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I asked a question while not knowing enough to clearly state my issue. (Here is the question: https://unix.stackexchange.com/q/108842/15010 .) I received a couple responses that helped me get on the right track, but they did not actually answer my question. I continued to read and learn, and today I found a solution. I posted my answer here: https://unix.stackexchange.com/a/109011/15010 .

However, now that I have a little more clarity, I can see how to massively edit my question to make it much more clear for other readers. This seems like a good thing.

My concern is that a massive edit will remove the context for the two responses I received so far. It might make those prior answers appear less relevant.

Bottom line: it seems somewhat unfair to the two responders to massively edit my question, but doing so will make the question much more useful to future readers. What should I do?

  • I'm going to answer with a question, does your change clarify the existing question? or does it ask a new question? Sometimes I modify questions, because the answers I got were obviously not understanding what I was asking. If however, people answered your question and it lead to a new question then you should ask the new question as a separate one. – xenoterracide Jan 12 '14 at 22:55
  • I beg to differ. The last line of my answer does answer your question. The rest provided the necessary background to understand why your attempt failed. – Gilles 'SO- stop being evil' Jan 12 '14 at 23:13
  • @Giles - in that case, maybe the question remains unanswered. I am looking for a complete Python implementation of the C algorithm (e.g., code.google.com/p/passlib/source/browse/src/…). Is there a pure Python implementation of Drepper's C code? Maybe I just need to ask that as a new question, as suggested here. – MountainX for Monica Cellio Jan 13 '14 at 0:46
  • Oh, I see, you wanted to be able to hash a password in a way that's compatible with a different system? Right, that wasn't present in your original question, it's a different question. – Gilles 'SO- stop being evil' Jan 13 '14 at 1:00
  • @Gilles - yes, now you see why I wanted to "massively edit my question" :-) Here's my new question: security.stackexchange.com/questions/48552/… – MountainX for Monica Cellio Jan 13 '14 at 1:00
  • @MountainX That's off-topic on Information Security. It's a programming question, it belongs on Stack Overflow. Your original Unix & Linux question could have fit on Information Security or Cryptography, but not that one. – Gilles 'SO- stop being evil' Jan 13 '14 at 1:02
  • @Gilles - OK, I'll move it. Thanks. – MountainX for Monica Cellio Jan 13 '14 at 1:05
  • New question here: stackoverflow.com/q/21082483/463994 – MountainX for Monica Cellio Jan 13 '14 at 1:11
  • And it's already downvoted in 1 second flat. I don't think that question is going to do well on StackOverflow... – MountainX for Monica Cellio Jan 13 '14 at 1:13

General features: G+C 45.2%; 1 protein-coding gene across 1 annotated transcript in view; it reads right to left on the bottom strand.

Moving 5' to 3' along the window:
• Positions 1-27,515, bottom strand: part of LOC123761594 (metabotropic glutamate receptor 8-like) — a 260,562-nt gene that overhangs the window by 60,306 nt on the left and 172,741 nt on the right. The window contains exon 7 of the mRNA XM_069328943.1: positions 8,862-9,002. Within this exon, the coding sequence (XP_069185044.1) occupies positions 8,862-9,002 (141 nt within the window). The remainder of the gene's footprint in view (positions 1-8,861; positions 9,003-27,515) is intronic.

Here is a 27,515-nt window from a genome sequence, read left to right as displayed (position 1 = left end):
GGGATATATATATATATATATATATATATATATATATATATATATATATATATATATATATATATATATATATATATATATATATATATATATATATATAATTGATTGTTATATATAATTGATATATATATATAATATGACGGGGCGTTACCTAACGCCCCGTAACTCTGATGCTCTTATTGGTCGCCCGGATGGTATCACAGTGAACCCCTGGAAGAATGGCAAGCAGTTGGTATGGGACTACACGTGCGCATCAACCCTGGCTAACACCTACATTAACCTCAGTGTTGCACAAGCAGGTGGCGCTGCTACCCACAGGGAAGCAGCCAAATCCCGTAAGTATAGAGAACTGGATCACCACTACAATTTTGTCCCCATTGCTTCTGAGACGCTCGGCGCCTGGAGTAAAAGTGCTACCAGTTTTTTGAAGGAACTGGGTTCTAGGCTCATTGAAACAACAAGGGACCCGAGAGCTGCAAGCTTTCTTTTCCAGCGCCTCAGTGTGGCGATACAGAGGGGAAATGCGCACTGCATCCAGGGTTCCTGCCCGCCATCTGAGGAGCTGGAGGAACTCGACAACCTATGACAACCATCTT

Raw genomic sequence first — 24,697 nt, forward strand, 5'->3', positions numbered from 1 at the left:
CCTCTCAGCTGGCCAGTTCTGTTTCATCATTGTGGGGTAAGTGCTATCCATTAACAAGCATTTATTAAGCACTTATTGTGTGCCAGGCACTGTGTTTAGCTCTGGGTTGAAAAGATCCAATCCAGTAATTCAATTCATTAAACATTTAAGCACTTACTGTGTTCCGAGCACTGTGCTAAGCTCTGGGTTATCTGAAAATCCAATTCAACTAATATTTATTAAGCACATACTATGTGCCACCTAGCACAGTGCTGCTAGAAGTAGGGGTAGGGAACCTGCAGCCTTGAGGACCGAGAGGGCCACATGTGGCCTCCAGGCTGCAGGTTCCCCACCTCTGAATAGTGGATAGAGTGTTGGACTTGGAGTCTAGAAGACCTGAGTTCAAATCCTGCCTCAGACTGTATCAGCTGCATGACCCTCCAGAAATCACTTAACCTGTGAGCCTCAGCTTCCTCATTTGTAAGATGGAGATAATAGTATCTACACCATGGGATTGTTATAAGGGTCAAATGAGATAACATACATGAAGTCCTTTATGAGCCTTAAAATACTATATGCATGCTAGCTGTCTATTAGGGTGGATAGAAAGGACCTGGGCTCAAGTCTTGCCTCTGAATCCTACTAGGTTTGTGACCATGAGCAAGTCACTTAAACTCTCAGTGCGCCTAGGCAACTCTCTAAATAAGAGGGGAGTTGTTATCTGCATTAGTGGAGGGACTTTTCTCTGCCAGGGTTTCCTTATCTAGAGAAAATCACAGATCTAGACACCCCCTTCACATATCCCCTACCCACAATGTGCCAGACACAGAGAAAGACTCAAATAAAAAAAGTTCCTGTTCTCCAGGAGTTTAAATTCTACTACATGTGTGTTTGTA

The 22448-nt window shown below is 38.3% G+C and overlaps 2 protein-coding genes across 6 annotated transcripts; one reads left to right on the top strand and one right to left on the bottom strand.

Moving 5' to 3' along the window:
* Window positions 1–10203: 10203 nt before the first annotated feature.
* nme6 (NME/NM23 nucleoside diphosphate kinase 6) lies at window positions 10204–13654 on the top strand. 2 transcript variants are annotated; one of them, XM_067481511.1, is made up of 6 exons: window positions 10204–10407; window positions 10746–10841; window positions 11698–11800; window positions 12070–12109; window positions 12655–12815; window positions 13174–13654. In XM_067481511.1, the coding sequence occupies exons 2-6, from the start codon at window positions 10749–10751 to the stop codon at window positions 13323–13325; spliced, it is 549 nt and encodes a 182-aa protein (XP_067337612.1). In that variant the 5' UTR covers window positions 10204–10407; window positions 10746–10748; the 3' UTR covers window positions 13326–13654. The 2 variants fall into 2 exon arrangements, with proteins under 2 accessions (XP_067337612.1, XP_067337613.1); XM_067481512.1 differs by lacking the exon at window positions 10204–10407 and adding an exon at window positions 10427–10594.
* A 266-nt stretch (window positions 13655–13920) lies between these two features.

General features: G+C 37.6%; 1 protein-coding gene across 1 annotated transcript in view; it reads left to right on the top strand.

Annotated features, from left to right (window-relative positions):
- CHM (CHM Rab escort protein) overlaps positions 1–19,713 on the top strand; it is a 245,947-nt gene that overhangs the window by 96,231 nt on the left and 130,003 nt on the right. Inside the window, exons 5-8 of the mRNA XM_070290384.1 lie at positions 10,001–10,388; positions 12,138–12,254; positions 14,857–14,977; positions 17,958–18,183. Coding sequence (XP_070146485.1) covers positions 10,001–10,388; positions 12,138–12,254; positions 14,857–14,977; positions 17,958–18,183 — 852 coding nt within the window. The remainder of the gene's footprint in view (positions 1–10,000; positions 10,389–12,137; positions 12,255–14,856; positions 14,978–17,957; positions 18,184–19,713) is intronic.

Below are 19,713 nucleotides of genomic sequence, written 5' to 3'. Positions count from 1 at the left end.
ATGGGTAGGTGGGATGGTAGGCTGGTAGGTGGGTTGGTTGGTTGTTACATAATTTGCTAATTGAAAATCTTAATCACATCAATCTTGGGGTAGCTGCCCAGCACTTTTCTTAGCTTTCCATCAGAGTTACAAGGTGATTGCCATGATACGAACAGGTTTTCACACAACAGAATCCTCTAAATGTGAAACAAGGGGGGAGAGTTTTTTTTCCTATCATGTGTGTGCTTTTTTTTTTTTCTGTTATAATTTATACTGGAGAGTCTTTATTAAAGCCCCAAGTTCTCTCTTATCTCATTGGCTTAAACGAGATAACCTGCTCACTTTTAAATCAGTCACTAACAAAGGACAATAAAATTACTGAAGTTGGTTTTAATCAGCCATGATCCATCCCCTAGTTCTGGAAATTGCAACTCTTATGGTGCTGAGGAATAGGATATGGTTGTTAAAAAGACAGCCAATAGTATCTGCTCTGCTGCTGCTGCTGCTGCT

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    It has a positive score right now and I think you got what you wanted in the end, but I might suggest your downvote problem on S.O. is because of superfluous defensiveness. Never say "please don't answer this question by telling me to go write the code myself", etc. Deal with objections when they occur and not in advance, and instead focus on your question. Why you are asking is also superfluous, unless it involves specific information integral to the question itself, which "I'm learning", "I want to understand", "I was told to post here", etc do not. – goldilocks Jan 19 '14 at 20:29
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    You are right. My defensiveness has been acquired from experience here! I didn't start off that way. It often feels like I don't have a chance to deal with objections. Questions can be closed immediately (although I understand maybe that policy has changed now). I would love to feel more welcomed and comfortable here. I keep trying to adjust the way I ask questions. You're seeing an example of that. I'm just trying to figure out what works here. – MountainX for Monica Cellio Jan 20 '14 at 4:49
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Leave the original in place and try and make it so that it's as clearly in line with the A's. Then start a new Q and post your learnings as a new A. Also reference the original so that others see the linkages.

  • 3
    +1 for suggesting to reference the other question. You can also go back and edit/comment in a reference to the new question from the old one! This is how we keep things evolving, as opposed to re-volving ;) – goldilocks Jan 19 '14 at 20:31
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I suggest leaving the old version alone and appending your revised version below it. Stick a note to that effect at the top. I notice your question is quite long, and this will make it even longer, so maybe this is not the ideal way to handle it, but given that there are no length limitations on SE questions that I know of, it is an option.

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    There is a length limit; post bodies can only be 30000 characters. Furthermore, combining the old and new questions seems like the worst of all worlds; we discourage people from asking multiple questions upfront, let alone appending new questions over time. Making a new question is probably the right solution – Michael Mrozek Jan 12 '14 at 21:11
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    Putting to versions of the same question would only make it unclear, in my opinion. – Bernhard Jan 16 '14 at 18:40

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